World Bank’s anti-corruption record
The World Bank has been given the opportunity to review the report and its response is largely defensive. At one point, it says it provides donors with all information on its ARTF work except where such information is restricted by Bank policies. This kind of “Kafkaesk” language only serves to damage the Bank’s image further.
While this report is important and will no doubt influence views in the U.S. Congress about the World Bank, which needs Congressional approval for its funding, the response is signed solely by the resident World Bank country director in Kabul – not by the Bank’s president Jim Kim.
He has too often stood aloof from the anti-corruption work that, in his public speeches, he claims is a Bank priority.
To be sure, the World Bank’s Integrity Vice Presidency does excellent work seeking to curb abuse in procurement, while its Governance Department has been effective in strengthening policies and anti-corruption knowledge.
Nevertheless, the World Bank’s anti-corruption commitment is undermined by some of its operational projects and programs in developing countries. The new SIGAR report should prompt Jim Kim to launch a major internal review of its management effectiveness in countries in conflict and in post-conflict with particular emphasis on curbing corruption.
Key questions not asked
International donors who have provided around $10 billion to the ARTF over the years are also to blame. They have not supervised the World Bank’s work sufficiently. And they have failed to ask the basic question: Is there any point to provide the ARTF with more cash?
Afghanistan is a cesspool of corruption and the provision of billions of dollars by foreign donor agencies to the Afghan government is enriching a few at the expense of the many. The World Bank, U.S. AID and other official donors have repeatedly ignored the lessons of the missing billions of dollars of funds in the country.
“Escaping the Fragility Trap,” is a new report by the LSE-Oxford Commission on State Fragility, Growth and Development, an international commission including former UK Prime Minister David Cameron, with the research directed by UK scholar Sir Paul Collier.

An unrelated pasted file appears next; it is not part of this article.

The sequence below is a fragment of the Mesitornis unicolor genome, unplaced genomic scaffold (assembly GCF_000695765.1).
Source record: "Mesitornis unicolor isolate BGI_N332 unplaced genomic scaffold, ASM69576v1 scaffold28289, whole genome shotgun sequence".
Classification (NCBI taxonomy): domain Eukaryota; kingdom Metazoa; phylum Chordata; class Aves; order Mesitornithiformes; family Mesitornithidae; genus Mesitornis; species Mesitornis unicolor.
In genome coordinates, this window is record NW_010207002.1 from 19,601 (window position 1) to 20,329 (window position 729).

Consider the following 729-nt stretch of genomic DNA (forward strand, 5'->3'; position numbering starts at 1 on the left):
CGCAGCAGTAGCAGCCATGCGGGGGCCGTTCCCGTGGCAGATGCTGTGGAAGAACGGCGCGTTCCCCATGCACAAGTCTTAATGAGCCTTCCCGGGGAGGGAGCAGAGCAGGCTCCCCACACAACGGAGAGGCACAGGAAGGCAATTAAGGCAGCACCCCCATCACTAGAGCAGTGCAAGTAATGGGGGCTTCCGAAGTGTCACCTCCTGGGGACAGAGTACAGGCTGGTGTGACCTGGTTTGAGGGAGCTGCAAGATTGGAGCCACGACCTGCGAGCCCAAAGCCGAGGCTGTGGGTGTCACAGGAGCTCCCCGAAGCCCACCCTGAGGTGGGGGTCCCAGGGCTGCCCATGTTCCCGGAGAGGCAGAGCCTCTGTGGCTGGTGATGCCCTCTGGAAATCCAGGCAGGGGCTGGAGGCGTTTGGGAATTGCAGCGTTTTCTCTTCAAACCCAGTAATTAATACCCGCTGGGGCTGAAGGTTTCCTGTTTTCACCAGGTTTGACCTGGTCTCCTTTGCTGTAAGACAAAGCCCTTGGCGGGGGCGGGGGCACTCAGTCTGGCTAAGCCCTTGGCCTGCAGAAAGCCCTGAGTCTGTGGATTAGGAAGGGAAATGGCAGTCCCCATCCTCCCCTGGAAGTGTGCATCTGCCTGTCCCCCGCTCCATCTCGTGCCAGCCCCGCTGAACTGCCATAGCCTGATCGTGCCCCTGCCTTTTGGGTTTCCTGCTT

It argues that donors engaged in conflict countries and ones emerging from conflict need to be guided by some key basic approaches, including:
• being realistic, not idealistic;
• accepting that development demands small steps;
• pursuing long-term nation building strategies; and,
• involving citizens fully in all aspects of reconstruction and development.
Citizen engagement in the planning, the disbursement of funds and their monitoring and evaluation has not been the way chosen by most international donors.
Rather, as in the case of the World Bank and ARTF, they rely too heavily on international consultants. That is the wrong course. Collier and others have been saying this for years.
Now SIGAR is calling on the World Bank to reform. The Bank’s response so far is bureaucratic and in a country like Afghanistan that may amount to more wasted aid funds.
It is time World Bank chief Kim engaged and challenged international donors and his own staff to comprehensively rethink the role of aid in fragile states. There is no better starting point than the findings of the commission on development approaches in fragile states.